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As you know, the MIPS models trade an "average" of about 12 times/year. Of course, this means that the models can trade as many as 16-20 times in some years (like 2008-2009-2010) or as few as 2-4 times in other years (like 2013-2014). This is not by design, it depends upon the number of trend changes (and the volatility) in a given year.
At any rate, we have many MIPS members now who like to trade more often with the MIPS signals. On our website, we have always offered traditional trading ideas under the "services" tab in our main menu. This includes trading ETFs like the SPY, IWM, QQQ, etc., on long signals and their shorts or inverse funds on short signals. We recommend that our traders include a large percentage of SPY in any of their trading profiles because this is what MIPS is based upon. But, a little of the others (up to 50%) is OK. And, for more aggressive investors, we also approve of using some leverage. Our favorite is being long 1.5x SPY on long signals and being short 1.0x SPY on short signals (we do this by investing 50% in SPY and 50% in SSO on long signals, and 100% SH on short signals).
MIPS models (MIPS1, MIPS2, MIPS3 and MIPS4)
Our "Services" section covers the above in detail, and it explains the pros and cons of trading with any of the MIPS trading models. Basically, we highly recommend MIPS4 because it is our newest, best model trading ETF funds on the "next day's Open". But, if you must trade on the "next day's Close" (as in many 401K accounts), we recommend that you use MIPS3. You would only use MIPS2 if you can can't trade (or do not want to trade) over about 6 times/year. Use MIPS1 only if you can trade only 1-2 times/year (not recommended, but still better than buy-and-hold).
FOR AGGRESSIVE TRADERS THAT WANT TO TRADE MORE OFTEN and do not mind some extra effort on their part, we have added a new section to our "Services" page called "AGGRESSIVE TRADING" (this has been added as a blue "button" on the top left of our "Services" page www.mipstiming.com/services ).
Or, YOU CAN READ EXCERPTS OF IT HERE...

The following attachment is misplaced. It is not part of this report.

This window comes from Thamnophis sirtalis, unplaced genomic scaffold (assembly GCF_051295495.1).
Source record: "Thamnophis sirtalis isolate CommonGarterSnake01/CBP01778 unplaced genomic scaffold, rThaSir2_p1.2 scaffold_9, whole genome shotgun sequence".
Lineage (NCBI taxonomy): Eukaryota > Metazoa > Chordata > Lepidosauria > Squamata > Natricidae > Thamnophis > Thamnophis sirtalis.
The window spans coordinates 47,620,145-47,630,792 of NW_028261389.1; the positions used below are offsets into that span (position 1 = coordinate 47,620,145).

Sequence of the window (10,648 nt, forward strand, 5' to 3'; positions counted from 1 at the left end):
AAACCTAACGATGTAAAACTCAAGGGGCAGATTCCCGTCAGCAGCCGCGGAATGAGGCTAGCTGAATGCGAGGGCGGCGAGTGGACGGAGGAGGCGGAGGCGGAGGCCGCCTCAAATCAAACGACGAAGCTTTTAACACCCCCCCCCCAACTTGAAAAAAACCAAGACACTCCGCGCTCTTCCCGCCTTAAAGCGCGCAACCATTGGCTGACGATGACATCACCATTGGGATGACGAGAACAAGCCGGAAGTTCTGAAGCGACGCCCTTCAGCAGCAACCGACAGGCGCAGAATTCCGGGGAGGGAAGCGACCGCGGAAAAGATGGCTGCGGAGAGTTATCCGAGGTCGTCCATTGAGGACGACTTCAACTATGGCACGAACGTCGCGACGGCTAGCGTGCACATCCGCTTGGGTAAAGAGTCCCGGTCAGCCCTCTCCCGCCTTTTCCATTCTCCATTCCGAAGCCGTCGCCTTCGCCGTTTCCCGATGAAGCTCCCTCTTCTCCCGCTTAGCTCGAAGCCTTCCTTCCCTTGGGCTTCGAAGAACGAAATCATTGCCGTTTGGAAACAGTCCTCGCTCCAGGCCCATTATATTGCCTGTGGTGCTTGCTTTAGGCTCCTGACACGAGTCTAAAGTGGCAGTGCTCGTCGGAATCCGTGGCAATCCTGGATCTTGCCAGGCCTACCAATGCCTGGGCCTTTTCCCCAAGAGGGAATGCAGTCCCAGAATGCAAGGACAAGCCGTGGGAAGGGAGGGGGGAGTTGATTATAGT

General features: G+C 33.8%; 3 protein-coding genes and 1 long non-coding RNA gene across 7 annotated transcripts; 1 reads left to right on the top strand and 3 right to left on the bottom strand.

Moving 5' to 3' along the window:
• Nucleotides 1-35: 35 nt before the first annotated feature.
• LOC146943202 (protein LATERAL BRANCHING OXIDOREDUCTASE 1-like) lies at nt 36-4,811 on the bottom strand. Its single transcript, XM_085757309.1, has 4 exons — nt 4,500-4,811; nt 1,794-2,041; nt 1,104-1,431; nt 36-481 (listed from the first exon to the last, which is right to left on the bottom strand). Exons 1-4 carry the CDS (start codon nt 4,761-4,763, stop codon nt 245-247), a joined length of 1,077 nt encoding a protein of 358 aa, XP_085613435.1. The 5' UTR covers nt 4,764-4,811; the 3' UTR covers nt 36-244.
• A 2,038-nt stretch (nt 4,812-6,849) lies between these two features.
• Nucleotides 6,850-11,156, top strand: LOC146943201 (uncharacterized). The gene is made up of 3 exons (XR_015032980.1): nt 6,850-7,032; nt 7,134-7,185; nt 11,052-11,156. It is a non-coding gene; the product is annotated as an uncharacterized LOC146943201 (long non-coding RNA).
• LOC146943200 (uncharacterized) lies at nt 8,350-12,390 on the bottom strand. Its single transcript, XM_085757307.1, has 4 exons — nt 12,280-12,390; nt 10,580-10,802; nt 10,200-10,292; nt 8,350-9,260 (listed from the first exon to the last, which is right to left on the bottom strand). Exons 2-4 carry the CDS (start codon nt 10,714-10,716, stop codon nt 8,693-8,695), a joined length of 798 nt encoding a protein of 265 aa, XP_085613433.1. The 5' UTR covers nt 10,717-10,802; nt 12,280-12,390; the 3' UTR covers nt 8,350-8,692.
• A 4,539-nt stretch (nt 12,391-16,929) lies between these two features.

STRATEGIC and HIGHER-FREQUENCY TRADING
Even though we DO NOT recommend the strategies below for the average investor, active investors and day traders have shared with us what they have done to produce great results, either by taking more risk or working harder to prepare for higher frequency trades. IN ALL CASES THEY ARE RELYING ON THE MIPS MODELS TO PROVIDE THEM WITH THE DIRECTION OF THE MARKET (and it has done so correctly 65--70% of the time in the last 9 years). Many times, these investors are managing only a portion of their MIPS money with the strategies below, and the rest with the recommended MIPS trading profiles in the "Services" section.
Higher Frequency Trading For Long/Short Investors:
1) Aggressive investors trade more leverage than 1.5x SPY. They may trade:
a) Double leverage (2x) long/short.
b) Triple leverage (3x) long/short (not recommended).
c) Double (2x) or triple (3x) leverage long and single leverage (1x) short.
2) Use the MIPS trends to trade options, futures, etc., "on the money", and renew them until the current trend changes
3) Follow the trend with MIPS, and rotate "high momentum" individual stocks:
a) Use a "stock screener" (Morningstar, VectorVest, Omni-Trader, etc.) to identify the best 5-10 top performing stocks,
buy them on long signals, and rotate them every day or week or month, depending on how often you want to trade.
b) Ditto the above to short the worst 5-10 performing stocks on short signals, and rotate them every day or week or
4) Ditto #2 immediately above, but with "high momentum" ETFs instead of with individual stocks.
5) Trade the "hottest sectors" in the S&P 500 (instead of all sectors, which are included in the Index and the SPY):
a) On long signals, buy the top performing 3-4 S&P 500 Sectors (like maybe technology, health care, financials, etc.),
and rotate them every week or month.
b) on short signals, short the worst performing 3-4 S&P 500 Sectors (like maybe energy, industrial, materials), and
rotate them every week or month.
6) Most of us know Pareto's Principle as the 80-20% Rule. It implies that, in general, 80% of the effects come
from 20% of the causes (Google it). For the stock market, Marty Chenard from www.stocktiming.com coined
the 70-20-10% Rule. He proposed that 70% of your success in trading depends upon your trades being
"in sync" with market movements/trends (long in up markets, etc.); 20% depends upon you being in the right
sectors at the right time; and the remaining 10% depends upon the stocks that you buy in these sectors.
To implement this methodology, we propose that you follow the steps below:
i.) MIPS - the first part of your success should come from MIPS correctly identifying up/down trends
(you want to be long on uptrends; short on downtrends; and in cash on flat/sideways trends).
ii.) Hot Sectors in #5 above - The second part should come from your picks of the top 2-3 Hot Sectors as described, and
iii) High Momentum Stocks/ETFs in #3 or #4 above - The last part should come from trading the top 2-3 "High Momentum"
stocks or ETFs in each sector from ii.) above.
Of course, in down markets, you would do the inverse (look for the worst sectors, stocks, ETFs).
Many of the above strategies can greatly increase the number of trades with MIPS signals without violating the trend. If MIPS identifies the trends correctly (which it has done very well in the last 9 years), and if MIPS members are willing to put in the extra effort, they could possibly make more $'s with the above trading strategies than by simply holding 1-3 positions (long or short) the entire signal life of every trade.
We do not track or report the performance of any of the above strategies.